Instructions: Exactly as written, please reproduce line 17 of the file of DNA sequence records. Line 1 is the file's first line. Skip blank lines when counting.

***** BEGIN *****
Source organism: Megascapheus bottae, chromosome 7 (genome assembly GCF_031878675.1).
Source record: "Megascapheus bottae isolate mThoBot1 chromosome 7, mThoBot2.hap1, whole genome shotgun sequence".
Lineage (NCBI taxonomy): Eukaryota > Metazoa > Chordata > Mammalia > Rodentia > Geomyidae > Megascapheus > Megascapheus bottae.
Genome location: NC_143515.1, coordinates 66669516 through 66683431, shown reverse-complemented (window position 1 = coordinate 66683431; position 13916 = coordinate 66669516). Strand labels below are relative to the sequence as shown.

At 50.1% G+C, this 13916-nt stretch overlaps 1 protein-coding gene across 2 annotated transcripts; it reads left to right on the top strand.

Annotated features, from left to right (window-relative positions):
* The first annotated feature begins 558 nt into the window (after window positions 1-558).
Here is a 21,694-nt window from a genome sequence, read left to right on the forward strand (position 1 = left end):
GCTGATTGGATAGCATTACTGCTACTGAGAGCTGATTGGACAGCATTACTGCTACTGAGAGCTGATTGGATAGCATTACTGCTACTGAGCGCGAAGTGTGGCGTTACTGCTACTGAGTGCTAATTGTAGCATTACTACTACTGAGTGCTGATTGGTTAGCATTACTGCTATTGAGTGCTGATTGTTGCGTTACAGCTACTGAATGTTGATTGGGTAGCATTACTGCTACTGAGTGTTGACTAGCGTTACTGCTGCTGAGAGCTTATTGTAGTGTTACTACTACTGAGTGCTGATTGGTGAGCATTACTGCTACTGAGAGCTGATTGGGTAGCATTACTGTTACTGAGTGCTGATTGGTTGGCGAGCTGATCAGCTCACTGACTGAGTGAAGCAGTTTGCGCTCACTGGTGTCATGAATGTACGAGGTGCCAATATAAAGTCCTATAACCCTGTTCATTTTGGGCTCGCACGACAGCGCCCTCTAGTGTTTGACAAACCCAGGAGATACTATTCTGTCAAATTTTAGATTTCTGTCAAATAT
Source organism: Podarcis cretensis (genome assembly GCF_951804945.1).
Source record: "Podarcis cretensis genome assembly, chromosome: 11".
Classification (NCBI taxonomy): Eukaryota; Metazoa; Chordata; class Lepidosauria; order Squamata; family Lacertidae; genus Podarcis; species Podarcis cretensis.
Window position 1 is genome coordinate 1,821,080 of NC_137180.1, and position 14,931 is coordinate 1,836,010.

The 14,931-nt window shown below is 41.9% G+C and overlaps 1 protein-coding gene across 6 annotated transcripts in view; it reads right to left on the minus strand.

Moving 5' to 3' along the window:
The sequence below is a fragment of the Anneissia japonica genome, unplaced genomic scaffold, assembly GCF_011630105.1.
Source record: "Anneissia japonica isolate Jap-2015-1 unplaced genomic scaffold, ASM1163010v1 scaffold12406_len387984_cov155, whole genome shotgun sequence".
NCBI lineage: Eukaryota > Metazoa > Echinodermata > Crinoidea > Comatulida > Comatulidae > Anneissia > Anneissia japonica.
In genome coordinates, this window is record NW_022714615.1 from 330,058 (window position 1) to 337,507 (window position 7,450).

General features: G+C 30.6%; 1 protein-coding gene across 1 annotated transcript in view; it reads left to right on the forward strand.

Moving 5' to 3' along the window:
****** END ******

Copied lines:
Source record: "Anneissia japonica isolate Jap-2015-1 unplaced genomic scaffold, ASM1163010v1 scaffold12406_len387984_cov155, whole genome shotgun sequence".